Gain stage stacking can happen with any effect with an output volume knob. Drives and Compressors. Generally you want to set each pedal so that when it's on you don't get a volume jump. This is called "unity gain", the output volume is the same as the inputs.
There are tonal reasons to use one drive pedal to hit a second drive hard. Guitar players do this pretty often, especially blues players. SRV did this a lot.
Keep in mind that each gain stage has a hiss. If you feed one gain into another gain stage, the second will amplify everything it hears including the hiss and it adds it's own.
To the compressor placement question. I put mine before the Microbass and any other amp for that matter. The loop in the Microbass is AFTER the EQ section. Putting it in the loop can make the compressor hard to set, especially if you use a lot of low end boost on the EQ. My comp is pretty early in my signal chain, after envelope and octaves but before the drive.
On EBS's demo boards all effects are before the Microbass. Nothing is in the loop.
The only thing to watch out for on the EBS is that it's possible to push it's input into clip, i.e. distortion. Since there's not clip LED you really have to pay attention. I've mentioned this to EBS a couple of times through email and at NAMM. It's the only thing they really need to add.
I set it in A+B mode and scoop the mids. I don't use the drive at all.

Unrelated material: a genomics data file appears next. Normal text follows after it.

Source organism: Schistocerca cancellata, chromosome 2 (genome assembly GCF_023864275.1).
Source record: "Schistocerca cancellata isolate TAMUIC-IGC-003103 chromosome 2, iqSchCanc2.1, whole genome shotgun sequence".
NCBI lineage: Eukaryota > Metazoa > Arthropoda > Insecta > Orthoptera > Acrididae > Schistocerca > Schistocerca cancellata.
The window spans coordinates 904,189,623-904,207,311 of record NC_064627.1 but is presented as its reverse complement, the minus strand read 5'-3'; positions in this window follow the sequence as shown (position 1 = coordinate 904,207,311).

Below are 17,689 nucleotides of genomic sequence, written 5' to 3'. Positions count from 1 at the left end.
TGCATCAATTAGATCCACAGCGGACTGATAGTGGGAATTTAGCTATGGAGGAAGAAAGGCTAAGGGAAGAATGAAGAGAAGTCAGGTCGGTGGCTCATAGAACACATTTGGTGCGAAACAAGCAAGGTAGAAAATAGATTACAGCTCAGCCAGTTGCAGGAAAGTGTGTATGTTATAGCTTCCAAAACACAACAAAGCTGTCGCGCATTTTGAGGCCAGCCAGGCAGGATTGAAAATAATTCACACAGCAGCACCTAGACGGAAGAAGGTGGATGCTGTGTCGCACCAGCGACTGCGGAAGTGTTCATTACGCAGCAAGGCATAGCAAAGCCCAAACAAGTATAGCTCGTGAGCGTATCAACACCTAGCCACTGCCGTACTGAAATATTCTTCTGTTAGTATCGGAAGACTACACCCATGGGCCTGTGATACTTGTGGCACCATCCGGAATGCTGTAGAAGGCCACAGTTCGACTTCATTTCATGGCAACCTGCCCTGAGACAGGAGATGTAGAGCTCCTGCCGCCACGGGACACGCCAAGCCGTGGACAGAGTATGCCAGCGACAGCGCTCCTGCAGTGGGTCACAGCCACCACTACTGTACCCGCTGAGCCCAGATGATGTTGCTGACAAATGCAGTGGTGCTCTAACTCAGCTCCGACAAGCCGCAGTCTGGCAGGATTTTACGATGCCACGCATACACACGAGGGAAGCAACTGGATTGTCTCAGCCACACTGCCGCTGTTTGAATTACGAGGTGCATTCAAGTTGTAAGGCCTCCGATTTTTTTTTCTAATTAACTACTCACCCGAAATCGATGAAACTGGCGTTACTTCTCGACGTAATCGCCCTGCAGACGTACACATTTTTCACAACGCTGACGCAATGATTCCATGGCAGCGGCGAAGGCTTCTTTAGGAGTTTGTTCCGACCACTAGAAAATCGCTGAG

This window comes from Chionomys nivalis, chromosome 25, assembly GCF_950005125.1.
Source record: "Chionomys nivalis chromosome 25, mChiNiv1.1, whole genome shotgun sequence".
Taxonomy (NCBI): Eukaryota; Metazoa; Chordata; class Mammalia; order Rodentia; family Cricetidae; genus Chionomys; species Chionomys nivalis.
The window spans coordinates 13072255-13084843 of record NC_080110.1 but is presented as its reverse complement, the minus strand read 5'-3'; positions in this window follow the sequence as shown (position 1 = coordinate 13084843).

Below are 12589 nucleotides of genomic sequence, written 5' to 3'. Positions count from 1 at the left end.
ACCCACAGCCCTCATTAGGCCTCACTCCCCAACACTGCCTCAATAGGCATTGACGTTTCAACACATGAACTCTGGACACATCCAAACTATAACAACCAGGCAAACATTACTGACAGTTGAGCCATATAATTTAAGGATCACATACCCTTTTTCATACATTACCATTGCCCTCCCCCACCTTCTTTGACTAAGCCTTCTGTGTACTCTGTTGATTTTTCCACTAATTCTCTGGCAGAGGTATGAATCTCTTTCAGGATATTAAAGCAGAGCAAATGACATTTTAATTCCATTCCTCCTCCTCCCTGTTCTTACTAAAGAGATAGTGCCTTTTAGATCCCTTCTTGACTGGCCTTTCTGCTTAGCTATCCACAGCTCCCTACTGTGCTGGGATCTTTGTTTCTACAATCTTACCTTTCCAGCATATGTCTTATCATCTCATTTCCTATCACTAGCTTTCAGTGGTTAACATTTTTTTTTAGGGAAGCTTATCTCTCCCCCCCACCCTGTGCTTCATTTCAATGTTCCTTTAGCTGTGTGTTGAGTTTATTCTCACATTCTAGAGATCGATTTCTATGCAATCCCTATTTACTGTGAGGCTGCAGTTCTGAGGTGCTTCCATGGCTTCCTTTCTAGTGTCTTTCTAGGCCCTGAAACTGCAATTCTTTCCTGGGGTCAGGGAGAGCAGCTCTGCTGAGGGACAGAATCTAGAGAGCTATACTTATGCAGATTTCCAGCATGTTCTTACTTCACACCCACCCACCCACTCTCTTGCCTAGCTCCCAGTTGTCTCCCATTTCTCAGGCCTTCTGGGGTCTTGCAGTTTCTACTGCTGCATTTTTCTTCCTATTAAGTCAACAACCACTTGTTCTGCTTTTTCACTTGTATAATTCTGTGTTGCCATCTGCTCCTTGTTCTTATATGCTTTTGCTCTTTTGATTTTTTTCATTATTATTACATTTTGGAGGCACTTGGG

I use the DI all the time with speaker sim on. It's really dialed in.
I have the tube sim on also. I used to have a Demeter Pre HPB1. I A/B tested with the Microbass with tube sim on... well... I said I used to have a Demeter.
That thing is great. You're gonna love it. I tried everything I can find that is like it, but haven't found one better.
Thanks for the replies!
I got it finally and tested last week. This unit is great!
I use a warwick corvette $$ through a warwick BC300 combo and the sound is really good no matter how I use the unit (as a preamp in the return or effect pedal etc.). Still have to try it in the PA, but I'll definetely do that the next gig.
Few thoughts on the unit:
I think channel B is slightly mid scooped.
I really like the tube sim + bright switch and if I scoop the mids (A+B mode) then I get a really nice slap tone.
What I noticed is that it is not easy to balance the two channels if you want to have one clean and one with OD, but fiddling with the boost on channel A does the trick.
|All times are GMT -6. The time now is 12:22 AM.|
Powered by vBulletin® Version 3.6.12
Copyright ©2000 - 2013, Jelsoft Enterprises Ltd.